As Alice might say, this story is getting curiouser and curiouser.

Two days ago, in our Foolish Forecast previewing the second-quarter 2008 earnings report from (NYSE:CRM), I described the spate of ship-jumping going on at the firm: Nuance Communications (NASDAQ:NUAN) vet William Dewes vacated the post of principal accounting officer, and insiders are selling in droves. Meanwhile, said ship appeared to be turning the corner on both GAAP profitability and actual, honest-to-goodness cash profitability. Observing that while not exactly a bargain, the stock didn't seem all that unreasonably priced given its rapid rise in free cash flow, I promised to check back in post-earnings and tell you if I could find a reason for all the in-house jitters at Well, I think I've found it.

Good news
But I must say, with all the good news in the report, finding the bad was a bit of a trick. So let's look at the broad silver lining before we check for clouds:

  • 49% sales growth, a quintupling of net earnings, and $0.03 per share in profit.
  • Full-year guidance being raised to about $730 million in revenue, and about $0.09 per share.
  • A net increase of 10,500 paying customers versus this time last year, with subscribers passing the 800,000 mark. (Note that, generally speaking, a "customer" is a company and a "subscriber" is one of the employees of the customer authorized to use's software.)

Now presumably, not all of those 10,500 new customers are as large as existing blue-chip customers such as ABN AMRO (NYSE:ABN), Dow Jones (NYSE:DJ), Sprint Nextel (NYSE:S), ADP (NYSE:ADP), or Cisco (NASDAQ:CSCO). Still, even the raw numbers impress.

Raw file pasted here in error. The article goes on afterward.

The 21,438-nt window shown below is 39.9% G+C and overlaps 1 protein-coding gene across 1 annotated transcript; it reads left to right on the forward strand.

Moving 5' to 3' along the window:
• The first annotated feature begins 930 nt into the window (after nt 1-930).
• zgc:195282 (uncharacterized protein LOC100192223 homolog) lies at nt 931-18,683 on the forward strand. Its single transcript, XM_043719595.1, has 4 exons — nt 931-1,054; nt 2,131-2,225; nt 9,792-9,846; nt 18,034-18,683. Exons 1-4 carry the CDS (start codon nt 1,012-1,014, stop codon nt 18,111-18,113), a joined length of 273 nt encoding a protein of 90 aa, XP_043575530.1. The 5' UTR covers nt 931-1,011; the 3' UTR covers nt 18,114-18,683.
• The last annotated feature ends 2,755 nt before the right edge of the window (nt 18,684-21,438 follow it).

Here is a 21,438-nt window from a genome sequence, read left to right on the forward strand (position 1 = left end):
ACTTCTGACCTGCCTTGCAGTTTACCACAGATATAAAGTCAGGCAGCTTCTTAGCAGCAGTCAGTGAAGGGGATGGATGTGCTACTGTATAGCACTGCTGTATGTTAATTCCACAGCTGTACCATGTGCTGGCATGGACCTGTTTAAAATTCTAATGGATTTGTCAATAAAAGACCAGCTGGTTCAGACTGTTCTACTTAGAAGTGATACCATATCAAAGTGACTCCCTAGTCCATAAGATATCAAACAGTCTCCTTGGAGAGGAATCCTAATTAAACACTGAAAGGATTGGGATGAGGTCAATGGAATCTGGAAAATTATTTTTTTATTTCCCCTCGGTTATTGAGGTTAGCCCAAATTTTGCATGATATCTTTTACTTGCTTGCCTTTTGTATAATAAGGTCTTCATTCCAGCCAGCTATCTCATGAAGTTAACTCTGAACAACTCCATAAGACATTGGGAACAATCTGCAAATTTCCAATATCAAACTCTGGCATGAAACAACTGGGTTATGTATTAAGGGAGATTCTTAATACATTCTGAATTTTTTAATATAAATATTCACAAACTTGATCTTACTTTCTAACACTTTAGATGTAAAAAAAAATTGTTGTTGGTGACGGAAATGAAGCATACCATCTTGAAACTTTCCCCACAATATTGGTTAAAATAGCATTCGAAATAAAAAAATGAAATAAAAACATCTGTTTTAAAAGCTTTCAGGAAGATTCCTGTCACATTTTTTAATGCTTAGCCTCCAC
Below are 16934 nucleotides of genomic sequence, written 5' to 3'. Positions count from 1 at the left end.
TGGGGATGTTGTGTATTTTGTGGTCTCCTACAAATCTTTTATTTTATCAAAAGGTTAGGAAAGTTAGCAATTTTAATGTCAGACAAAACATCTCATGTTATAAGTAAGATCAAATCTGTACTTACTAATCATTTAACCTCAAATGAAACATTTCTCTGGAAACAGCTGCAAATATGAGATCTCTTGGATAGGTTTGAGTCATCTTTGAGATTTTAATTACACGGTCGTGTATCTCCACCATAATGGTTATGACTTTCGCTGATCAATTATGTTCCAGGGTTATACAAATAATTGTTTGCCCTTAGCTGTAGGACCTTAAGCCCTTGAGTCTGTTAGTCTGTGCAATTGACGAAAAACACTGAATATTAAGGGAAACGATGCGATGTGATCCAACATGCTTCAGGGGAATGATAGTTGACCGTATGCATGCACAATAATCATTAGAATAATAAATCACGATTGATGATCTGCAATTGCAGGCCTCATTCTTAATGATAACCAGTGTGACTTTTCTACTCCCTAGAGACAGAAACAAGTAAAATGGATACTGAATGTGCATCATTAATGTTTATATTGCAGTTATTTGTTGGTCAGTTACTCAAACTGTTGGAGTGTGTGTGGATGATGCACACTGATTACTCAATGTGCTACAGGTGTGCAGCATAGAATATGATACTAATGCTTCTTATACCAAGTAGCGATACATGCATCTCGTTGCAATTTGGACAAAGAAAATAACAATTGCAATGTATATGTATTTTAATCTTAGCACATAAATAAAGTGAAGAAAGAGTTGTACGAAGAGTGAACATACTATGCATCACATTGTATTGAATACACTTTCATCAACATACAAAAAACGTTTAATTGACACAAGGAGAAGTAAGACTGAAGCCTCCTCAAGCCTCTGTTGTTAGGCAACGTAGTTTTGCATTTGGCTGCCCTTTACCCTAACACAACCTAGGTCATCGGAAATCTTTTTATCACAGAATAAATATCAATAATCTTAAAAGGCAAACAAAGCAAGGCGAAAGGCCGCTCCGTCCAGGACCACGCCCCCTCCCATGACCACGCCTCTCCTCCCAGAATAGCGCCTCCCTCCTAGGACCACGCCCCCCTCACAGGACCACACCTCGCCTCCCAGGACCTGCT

Bad news
The bad news? As quickly as net earnings grew, neither operating nor free cash flow growth were able to keep pace. The former grew just 15%, and with capital expenditures more than tripling year over year, free cash flow actually declined 10%. Granted, at $45.4 million year to date, free cash flow still dwarfs the firm's reported earnings by a factor of 10. Also granted, the first half of the year's 23% growth (compared with the same year-ago period) is naught to sneeze at.

However, if we're now looking at a stock priced at 51 times free cash flow, but growing those cash profits at only 23% per year -- and not the 36% I posited on Tuesday -- then appears less attractively priced than it did just two days ago.

Is it time to grab by the horns, or is this stock ripe for bear-baiting? Watch two of our top Fools duke it out in:

Fool contributor Rich Smith does not own shares of any company named above. The Motley Fool's disclosure policy is available on demand.